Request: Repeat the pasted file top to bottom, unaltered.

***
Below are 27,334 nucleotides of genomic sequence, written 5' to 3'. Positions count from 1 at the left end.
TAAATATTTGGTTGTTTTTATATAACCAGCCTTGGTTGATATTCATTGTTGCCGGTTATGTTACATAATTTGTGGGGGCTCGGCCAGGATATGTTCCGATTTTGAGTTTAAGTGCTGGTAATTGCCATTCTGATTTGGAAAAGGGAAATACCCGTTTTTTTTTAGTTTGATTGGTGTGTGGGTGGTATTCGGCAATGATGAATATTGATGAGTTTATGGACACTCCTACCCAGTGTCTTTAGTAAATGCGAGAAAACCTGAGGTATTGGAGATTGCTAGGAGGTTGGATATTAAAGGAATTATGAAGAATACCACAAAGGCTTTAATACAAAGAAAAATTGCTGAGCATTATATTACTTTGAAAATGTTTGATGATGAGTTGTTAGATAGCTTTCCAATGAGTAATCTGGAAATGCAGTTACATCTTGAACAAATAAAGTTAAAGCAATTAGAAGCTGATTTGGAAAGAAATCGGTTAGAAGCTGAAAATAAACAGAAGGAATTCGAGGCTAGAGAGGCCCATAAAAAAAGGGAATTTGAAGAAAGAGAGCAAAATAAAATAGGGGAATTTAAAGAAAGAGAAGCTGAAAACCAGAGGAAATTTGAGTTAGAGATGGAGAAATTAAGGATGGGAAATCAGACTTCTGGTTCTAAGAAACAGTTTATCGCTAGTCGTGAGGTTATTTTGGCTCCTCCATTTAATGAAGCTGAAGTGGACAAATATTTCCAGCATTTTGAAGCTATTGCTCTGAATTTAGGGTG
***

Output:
Below are 27,334 nucleotides of genomic sequence, written 5' to 3'. Positions count from 1 at the left end.
TAAATATTTGGTTGTTTTTATATAACCAGCCTTGGTTGATATTCATTGTTGCCGGTTATGTTACATAATTTGTGGGGGCTCGGCCAGGATATGTTCCGATTTTGAGTTTAAGTGCTGGTAATTGCCATTCTGATTTGGAAAAGGGAAATACCCGTTTTTTTTTAGTTTGATTGGTGTGTGGGTGGTATTCGGCAATGATGAATATTGATGAGTTTATGGACACTCCTACCCAGTGTCTTTAGTAAATGCGAGAAAACCTGAGGTATTGGAGATTGCTAGGAGGTTGGATATTAAAGGAATTATGAAGAATACCACAAAGGCTTTAATACAAAGAAAAATTGCTGAGCATTATATTACTTTGAAAATGTTTGATGATGAGTTGTTAGATAGCTTTCCAATGAGTAATCTGGAAATGCAGTTACATCTTGAACAAATAAAGTTAAAGCAATTAGAAGCTGATTTGGAAAGAAATCGGTTAGAAGCTGAAAATAAACAGAAGGAATTCGAGGCTAGAGAGGCCCATAAAAAAAGGGAATTTGAAGAAAGAGAGCAAAATAAAATAGGGGAATTTAAAGAAAGAGAAGCTGAAAACCAGAGGAAATTTGAGTTAGAGATGGAGAAATTAAGGATGGGAAATCAGACTTCTGGTTCTAAGAAACAGTTTATCGCTAGTCGTGAGGTTATTTTGGCTCCTCCATTTAATGAAGCTGAAGTGGACAAATATTTCCAGCATTTTGAAGCTATTGCTCTGAATTTAGGGTG